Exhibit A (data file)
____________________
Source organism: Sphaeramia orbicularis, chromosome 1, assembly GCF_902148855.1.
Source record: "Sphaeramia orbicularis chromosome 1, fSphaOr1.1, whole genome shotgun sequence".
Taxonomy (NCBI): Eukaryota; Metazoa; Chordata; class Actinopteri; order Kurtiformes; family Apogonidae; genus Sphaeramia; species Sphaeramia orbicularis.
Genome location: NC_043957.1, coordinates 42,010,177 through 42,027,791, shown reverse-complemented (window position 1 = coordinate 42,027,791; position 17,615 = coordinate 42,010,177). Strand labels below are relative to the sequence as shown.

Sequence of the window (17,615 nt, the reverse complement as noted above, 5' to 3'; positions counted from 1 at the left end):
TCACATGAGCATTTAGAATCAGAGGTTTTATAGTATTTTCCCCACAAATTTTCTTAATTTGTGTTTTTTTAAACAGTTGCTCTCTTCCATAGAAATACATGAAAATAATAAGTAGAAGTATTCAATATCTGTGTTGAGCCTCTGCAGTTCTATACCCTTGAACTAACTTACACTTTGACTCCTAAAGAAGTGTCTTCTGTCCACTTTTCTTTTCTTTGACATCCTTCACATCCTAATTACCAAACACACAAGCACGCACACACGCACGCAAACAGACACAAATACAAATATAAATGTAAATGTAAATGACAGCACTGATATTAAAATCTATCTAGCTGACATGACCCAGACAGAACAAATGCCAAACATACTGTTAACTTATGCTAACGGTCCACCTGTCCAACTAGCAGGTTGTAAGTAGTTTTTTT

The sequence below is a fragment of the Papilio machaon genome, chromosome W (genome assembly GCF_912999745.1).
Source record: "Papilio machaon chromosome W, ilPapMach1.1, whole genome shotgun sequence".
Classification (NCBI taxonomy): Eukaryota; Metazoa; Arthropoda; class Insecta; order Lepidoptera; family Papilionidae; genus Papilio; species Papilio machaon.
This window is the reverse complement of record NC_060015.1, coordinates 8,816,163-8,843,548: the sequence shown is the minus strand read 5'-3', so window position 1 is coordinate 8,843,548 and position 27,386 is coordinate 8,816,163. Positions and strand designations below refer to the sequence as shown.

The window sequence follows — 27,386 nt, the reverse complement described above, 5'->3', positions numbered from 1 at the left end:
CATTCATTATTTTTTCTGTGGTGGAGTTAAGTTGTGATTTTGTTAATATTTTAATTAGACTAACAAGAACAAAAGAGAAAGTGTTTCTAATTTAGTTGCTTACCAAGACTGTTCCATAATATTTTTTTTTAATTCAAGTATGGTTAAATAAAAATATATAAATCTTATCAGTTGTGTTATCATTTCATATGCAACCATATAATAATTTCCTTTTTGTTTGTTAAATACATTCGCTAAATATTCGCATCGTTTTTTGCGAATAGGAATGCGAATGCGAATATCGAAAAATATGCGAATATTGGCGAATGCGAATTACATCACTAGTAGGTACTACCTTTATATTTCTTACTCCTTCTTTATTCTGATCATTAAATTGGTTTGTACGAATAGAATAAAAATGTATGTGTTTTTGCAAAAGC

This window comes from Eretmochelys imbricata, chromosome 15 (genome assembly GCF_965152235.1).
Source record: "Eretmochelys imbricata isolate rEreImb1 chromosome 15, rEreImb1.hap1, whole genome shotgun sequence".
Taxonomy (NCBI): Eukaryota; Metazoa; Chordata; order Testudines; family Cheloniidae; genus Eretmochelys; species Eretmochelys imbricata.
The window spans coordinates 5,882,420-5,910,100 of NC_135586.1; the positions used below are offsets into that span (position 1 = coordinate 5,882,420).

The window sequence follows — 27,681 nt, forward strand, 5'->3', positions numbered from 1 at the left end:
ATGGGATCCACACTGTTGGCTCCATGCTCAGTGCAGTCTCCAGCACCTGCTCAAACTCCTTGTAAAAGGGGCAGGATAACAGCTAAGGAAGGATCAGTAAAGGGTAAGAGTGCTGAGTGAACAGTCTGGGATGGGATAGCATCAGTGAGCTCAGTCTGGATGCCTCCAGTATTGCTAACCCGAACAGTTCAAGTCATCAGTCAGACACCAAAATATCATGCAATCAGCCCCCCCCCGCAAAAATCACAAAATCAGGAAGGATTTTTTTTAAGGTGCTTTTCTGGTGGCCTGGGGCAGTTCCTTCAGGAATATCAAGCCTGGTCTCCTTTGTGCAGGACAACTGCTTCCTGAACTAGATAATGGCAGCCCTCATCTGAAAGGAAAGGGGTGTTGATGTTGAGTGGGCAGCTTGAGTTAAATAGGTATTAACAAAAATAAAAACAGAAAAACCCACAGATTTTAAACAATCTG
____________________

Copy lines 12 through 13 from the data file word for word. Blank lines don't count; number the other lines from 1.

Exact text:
CATTCATTATTTTTTCTGTGGTGGAGTTAAGTTGTGATTTTGTTAATATTTTAATTAGACTAACAAGAACAAAAGAGAAAGTGTTTCTAATTTAGTTGCTTACCAAGACTGTTCCATAATATTTTTTTTTAATTCAAGTATGGTTAAATAAAAATATATAAATCTTATCAGTTGTGTTATCATTTCATATGCAACCATATAATAATTTCCTTTTTGTTTGTTAAATACATTCGCTAAATATTCGCATCGTTTTTTGCGAATAGGAATGCGAATGCGAATATCGAAAAATATGCGAATATTGGCGAATGCGAATTACATCACTAGTAGGTACTACCTTTATATTTCTTACTCCTTCTTTATTCTGATCATTAAATTGGTTTGTACGAATAGAATAAAAATGTATGTGTTTTTGCAAAAGC

This window comes from Eretmochelys imbricata, chromosome 15 (genome assembly GCF_965152235.1).